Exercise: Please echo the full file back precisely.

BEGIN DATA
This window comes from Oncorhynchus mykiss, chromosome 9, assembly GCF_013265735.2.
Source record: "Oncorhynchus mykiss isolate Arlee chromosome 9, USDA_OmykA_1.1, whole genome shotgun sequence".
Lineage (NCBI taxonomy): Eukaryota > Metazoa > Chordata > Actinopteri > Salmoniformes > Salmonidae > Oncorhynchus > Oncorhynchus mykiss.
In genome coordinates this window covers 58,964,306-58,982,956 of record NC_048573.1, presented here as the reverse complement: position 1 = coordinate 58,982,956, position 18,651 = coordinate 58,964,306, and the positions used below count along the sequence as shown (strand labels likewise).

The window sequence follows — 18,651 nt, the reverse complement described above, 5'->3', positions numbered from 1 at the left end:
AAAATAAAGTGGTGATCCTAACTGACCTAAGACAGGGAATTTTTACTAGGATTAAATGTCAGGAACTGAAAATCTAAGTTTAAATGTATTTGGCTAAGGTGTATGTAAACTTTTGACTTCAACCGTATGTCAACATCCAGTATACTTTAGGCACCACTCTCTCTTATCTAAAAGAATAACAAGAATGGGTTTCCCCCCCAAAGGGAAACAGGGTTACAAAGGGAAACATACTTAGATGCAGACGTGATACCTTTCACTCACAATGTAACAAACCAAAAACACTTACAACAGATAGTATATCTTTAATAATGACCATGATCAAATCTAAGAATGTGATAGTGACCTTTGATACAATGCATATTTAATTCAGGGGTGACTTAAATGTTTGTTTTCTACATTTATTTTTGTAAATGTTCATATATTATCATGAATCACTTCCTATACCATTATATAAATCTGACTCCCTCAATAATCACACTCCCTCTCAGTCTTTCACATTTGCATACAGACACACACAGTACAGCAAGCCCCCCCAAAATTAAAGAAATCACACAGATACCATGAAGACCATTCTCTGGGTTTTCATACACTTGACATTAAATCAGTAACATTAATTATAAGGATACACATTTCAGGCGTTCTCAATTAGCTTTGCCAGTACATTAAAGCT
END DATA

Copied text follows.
This window comes from Oncorhynchus mykiss, chromosome 9, assembly GCF_013265735.2.
Source record: "Oncorhynchus mykiss isolate Arlee chromosome 9, USDA_OmykA_1.1, whole genome shotgun sequence".
Lineage (NCBI taxonomy): Eukaryota > Metazoa > Chordata > Actinopteri > Salmoniformes > Salmonidae > Oncorhynchus > Oncorhynchus mykiss.
In genome coordinates this window covers 58,964,306-58,982,956 of record NC_048573.1, presented here as the reverse complement: position 1 = coordinate 58,982,956, position 18,651 = coordinate 58,964,306, and the positions used below count along the sequence as shown (strand labels likewise).

The window sequence follows — 18,651 nt, the reverse complement described above, 5'->3', positions numbered from 1 at the left end:
AAAATAAAGTGGTGATCCTAACTGACCTAAGACAGGGAATTTTTACTAGGATTAAATGTCAGGAACTGAAAATCTAAGTTTAAATGTATTTGGCTAAGGTGTATGTAAACTTTTGACTTCAACCGTATGTCAACATCCAGTATACTTTAGGCACCACTCTCTCTTATCTAAAAGAATAACAAGAATGGGTTTCCCCCCCAAAGGGAAACAGGGTTACAAAGGGAAACATACTTAGATGCAGACGTGATACCTTTCACTCACAATGTAACAAACCAAAAACACTTACAACAGATAGTATATCTTTAATAATGACCATGATCAAATCTAAGAATGTGATAGTGACCTTTGATACAATGCATATTTAATTCAGGGGTGACTTAAATGTTTGTTTTCTACATTTATTTTTGTAAATGTTCATATATTATCATGAATCACTTCCTATACCATTATATAAATCTGACTCCCTCAATAATCACACTCCCTCTCAGTCTTTCACATTTGCATACAGACACACACAGTACAGCAAGCCCCCCCAAAATTAAAGAAATCACACAGATACCATGAAGACCATTCTCTGGGTTTTCATACACTTGACATTAAATCAGTAACATTAATTATAAGGATACACATTTCAGGCGTTCTCAATTAGCTTTGCCAGTACATTAAAGCT